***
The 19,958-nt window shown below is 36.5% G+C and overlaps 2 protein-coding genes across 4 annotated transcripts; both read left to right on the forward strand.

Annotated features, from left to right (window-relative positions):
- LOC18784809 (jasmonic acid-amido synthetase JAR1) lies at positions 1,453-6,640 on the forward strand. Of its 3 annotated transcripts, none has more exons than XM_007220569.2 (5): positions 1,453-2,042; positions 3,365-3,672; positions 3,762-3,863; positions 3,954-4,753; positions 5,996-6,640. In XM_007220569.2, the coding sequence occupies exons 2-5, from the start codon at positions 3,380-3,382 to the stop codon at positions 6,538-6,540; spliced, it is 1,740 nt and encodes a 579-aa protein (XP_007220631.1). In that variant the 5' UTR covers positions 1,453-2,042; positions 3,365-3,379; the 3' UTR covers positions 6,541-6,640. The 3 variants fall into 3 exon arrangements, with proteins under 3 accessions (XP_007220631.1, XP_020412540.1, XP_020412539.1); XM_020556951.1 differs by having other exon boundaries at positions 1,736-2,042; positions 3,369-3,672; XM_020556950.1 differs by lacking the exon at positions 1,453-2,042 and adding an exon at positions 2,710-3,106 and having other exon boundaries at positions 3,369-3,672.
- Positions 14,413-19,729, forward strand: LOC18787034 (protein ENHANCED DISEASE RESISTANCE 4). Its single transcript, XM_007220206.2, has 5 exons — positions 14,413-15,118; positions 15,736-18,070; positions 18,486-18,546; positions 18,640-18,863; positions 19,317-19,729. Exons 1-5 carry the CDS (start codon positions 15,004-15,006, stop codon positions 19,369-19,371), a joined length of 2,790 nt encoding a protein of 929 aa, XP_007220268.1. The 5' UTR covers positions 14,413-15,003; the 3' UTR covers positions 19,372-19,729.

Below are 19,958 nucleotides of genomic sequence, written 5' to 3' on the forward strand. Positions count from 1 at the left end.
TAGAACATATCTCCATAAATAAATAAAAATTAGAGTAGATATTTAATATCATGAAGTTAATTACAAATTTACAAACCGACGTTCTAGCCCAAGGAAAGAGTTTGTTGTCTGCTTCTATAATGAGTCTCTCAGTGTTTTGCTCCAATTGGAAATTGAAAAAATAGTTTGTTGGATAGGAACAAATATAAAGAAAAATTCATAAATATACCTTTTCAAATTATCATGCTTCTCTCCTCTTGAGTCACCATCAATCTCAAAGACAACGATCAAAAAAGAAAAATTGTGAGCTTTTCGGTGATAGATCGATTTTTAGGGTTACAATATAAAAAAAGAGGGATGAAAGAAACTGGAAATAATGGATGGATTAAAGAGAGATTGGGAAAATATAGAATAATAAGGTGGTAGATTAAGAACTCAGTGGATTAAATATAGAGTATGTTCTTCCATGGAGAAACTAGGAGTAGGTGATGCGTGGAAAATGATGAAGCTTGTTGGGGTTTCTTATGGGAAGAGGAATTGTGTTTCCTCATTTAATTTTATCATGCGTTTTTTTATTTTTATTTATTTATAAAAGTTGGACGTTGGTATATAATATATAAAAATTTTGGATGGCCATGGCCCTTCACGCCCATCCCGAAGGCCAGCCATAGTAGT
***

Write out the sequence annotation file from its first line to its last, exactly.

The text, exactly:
The 19,958-nt window shown below is 36.5% G+C and overlaps 2 protein-coding genes across 4 annotated transcripts; both read left to right on the forward strand.

Annotated features, from left to right (window-relative positions):
- LOC18784809 (jasmonic acid-amido synthetase JAR1) lies at positions 1,453-6,640 on the forward strand. Of its 3 annotated transcripts, none has more exons than XM_007220569.2 (5): positions 1,453-2,042; positions 3,365-3,672; positions 3,762-3,863; positions 3,954-4,753; positions 5,996-6,640. In XM_007220569.2, the coding sequence occupies exons 2-5, from the start codon at positions 3,380-3,382 to the stop codon at positions 6,538-6,540; spliced, it is 1,740 nt and encodes a 579-aa protein (XP_007220631.1). In that variant the 5' UTR covers positions 1,453-2,042; positions 3,365-3,379; the 3' UTR covers positions 6,541-6,640. The 3 variants fall into 3 exon arrangements, with proteins under 3 accessions (XP_007220631.1, XP_020412540.1, XP_020412539.1); XM_020556951.1 differs by having other exon boundaries at positions 1,736-2,042; positions 3,369-3,672; XM_020556950.1 differs by lacking the exon at positions 1,453-2,042 and adding an exon at positions 2,710-3,106 and having other exon boundaries at positions 3,369-3,672.
- Positions 14,413-19,729, forward strand: LOC18787034 (protein ENHANCED DISEASE RESISTANCE 4). Its single transcript, XM_007220206.2, has 5 exons — positions 14,413-15,118; positions 15,736-18,070; positions 18,486-18,546; positions 18,640-18,863; positions 19,317-19,729. Exons 1-5 carry the CDS (start codon positions 15,004-15,006, stop codon positions 19,369-19,371), a joined length of 2,790 nt encoding a protein of 929 aa, XP_007220268.1. The 5' UTR covers positions 14,413-15,003; the 3' UTR covers positions 19,372-19,729.

Below are 19,958 nucleotides of genomic sequence, written 5' to 3' on the forward strand. Positions count from 1 at the left end.
TAGAACATATCTCCATAAATAAATAAAAATTAGAGTAGATATTTAATATCATGAAGTTAATTACAAATTTACAAACCGACGTTCTAGCCCAAGGAAAGAGTTTGTTGTCTGCTTCTATAATGAGTCTCTCAGTGTTTTGCTCCAATTGGAAATTGAAAAAATAGTTTGTTGGATAGGAACAAATATAAAGAAAAATTCATAAATATACCTTTTCAAATTATCATGCTTCTCTCCTCTTGAGTCACCATCAATCTCAAAGACAACGATCAAAAAAGAAAAATTGTGAGCTTTTCGGTGATAGATCGATTTTTAGGGTTACAATATAAAAAAAGAGGGATGAAAGAAACTGGAAATAATGGATGGATTAAAGAGAGATTGGGAAAATATAGAATAATAAGGTGGTAGATTAAGAACTCAGTGGATTAAATATAGAGTATGTTCTTCCATGGAGAAACTAGGAGTAGGTGATGCGTGGAAAATGATGAAGCTTGTTGGGGTTTCTTATGGGAAGAGGAATTGTGTTTCCTCATTTAATTTTATCATGCGTTTTTTTATTTTTATTTATTTATAAAAGTTGGACGTTGGTATATAATATATAAAAATTTTGGATGGCCATGGCCCTTCACGCCCATCCCGAAGGCCAGCCATAGTAGT